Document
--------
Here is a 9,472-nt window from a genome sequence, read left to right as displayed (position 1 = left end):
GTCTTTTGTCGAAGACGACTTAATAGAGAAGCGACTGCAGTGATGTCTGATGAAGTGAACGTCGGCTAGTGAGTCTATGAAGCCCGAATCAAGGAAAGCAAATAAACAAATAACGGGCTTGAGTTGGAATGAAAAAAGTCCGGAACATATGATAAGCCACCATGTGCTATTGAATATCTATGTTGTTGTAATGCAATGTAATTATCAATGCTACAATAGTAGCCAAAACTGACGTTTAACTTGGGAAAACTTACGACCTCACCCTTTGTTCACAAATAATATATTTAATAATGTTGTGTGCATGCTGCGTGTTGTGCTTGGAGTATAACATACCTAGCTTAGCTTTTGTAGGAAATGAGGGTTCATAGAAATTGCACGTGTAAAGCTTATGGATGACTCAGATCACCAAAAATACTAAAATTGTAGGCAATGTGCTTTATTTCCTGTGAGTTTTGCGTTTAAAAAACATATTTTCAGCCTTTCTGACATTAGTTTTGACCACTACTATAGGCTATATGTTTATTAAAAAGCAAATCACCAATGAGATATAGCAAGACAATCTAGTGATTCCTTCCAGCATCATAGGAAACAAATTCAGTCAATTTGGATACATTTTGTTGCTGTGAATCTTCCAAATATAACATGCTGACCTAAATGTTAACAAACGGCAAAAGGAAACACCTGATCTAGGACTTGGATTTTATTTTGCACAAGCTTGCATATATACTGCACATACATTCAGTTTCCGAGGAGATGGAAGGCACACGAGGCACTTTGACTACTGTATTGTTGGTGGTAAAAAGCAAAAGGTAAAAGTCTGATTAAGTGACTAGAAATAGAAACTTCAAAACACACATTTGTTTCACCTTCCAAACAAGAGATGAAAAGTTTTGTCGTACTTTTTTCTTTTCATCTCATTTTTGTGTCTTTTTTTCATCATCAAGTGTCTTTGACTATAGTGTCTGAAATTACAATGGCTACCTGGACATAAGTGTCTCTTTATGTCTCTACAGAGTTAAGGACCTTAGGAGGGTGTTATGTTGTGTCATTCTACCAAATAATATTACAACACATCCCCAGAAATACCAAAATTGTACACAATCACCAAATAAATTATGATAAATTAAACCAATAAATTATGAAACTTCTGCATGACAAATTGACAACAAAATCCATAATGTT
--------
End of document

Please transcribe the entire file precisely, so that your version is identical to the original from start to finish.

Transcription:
Here is a 9,472-nt window from a genome sequence, read left to right as displayed (position 1 = left end):
GTCTTTTGTCGAAGACGACTTAATAGAGAAGCGACTGCAGTGATGTCTGATGAAGTGAACGTCGGCTAGTGAGTCTATGAAGCCCGAATCAAGGAAAGCAAATAAACAAATAACGGGCTTGAGTTGGAATGAAAAAAGTCCGGAACATATGATAAGCCACCATGTGCTATTGAATATCTATGTTGTTGTAATGCAATGTAATTATCAATGCTACAATAGTAGCCAAAACTGACGTTTAACTTGGGAAAACTTACGACCTCACCCTTTGTTCACAAATAATATATTTAATAATGTTGTGTGCATGCTGCGTGTTGTGCTTGGAGTATAACATACCTAGCTTAGCTTTTGTAGGAAATGAGGGTTCATAGAAATTGCACGTGTAAAGCTTATGGATGACTCAGATCACCAAAAATACTAAAATTGTAGGCAATGTGCTTTATTTCCTGTGAGTTTTGCGTTTAAAAAACATATTTTCAGCCTTTCTGACATTAGTTTTGACCACTACTATAGGCTATATGTTTATTAAAAAGCAAATCACCAATGAGATATAGCAAGACAATCTAGTGATTCCTTCCAGCATCATAGGAAACAAATTCAGTCAATTTGGATACATTTTGTTGCTGTGAATCTTCCAAATATAACATGCTGACCTAAATGTTAACAAACGGCAAAAGGAAACACCTGATCTAGGACTTGGATTTTATTTTGCACAAGCTTGCATATATACTGCACATACATTCAGTTTCCGAGGAGATGGAAGGCACACGAGGCACTTTGACTACTGTATTGTTGGTGGTAAAAAGCAAAAGGTAAAAGTCTGATTAAGTGACTAGAAATAGAAACTTCAAAACACACATTTGTTTCACCTTCCAAACAAGAGATGAAAAGTTTTGTCGTACTTTTTTCTTTTCATCTCATTTTTGTGTCTTTTTTTCATCATCAAGTGTCTTTGACTATAGTGTCTGAAATTACAATGGCTACCTGGACATAAGTGTCTCTTTATGTCTCTACAGAGTTAAGGACCTTAGGAGGGTGTTATGTTGTGTCATTCTACCAAATAATATTACAACACATCCCCAGAAATACCAAAATTGTACACAATCACCAAATAAATTATGATAAATTAAACCAATAAATTATGAAACTTCTGCATGACAAATTGACAACAAAATCCATAATGTT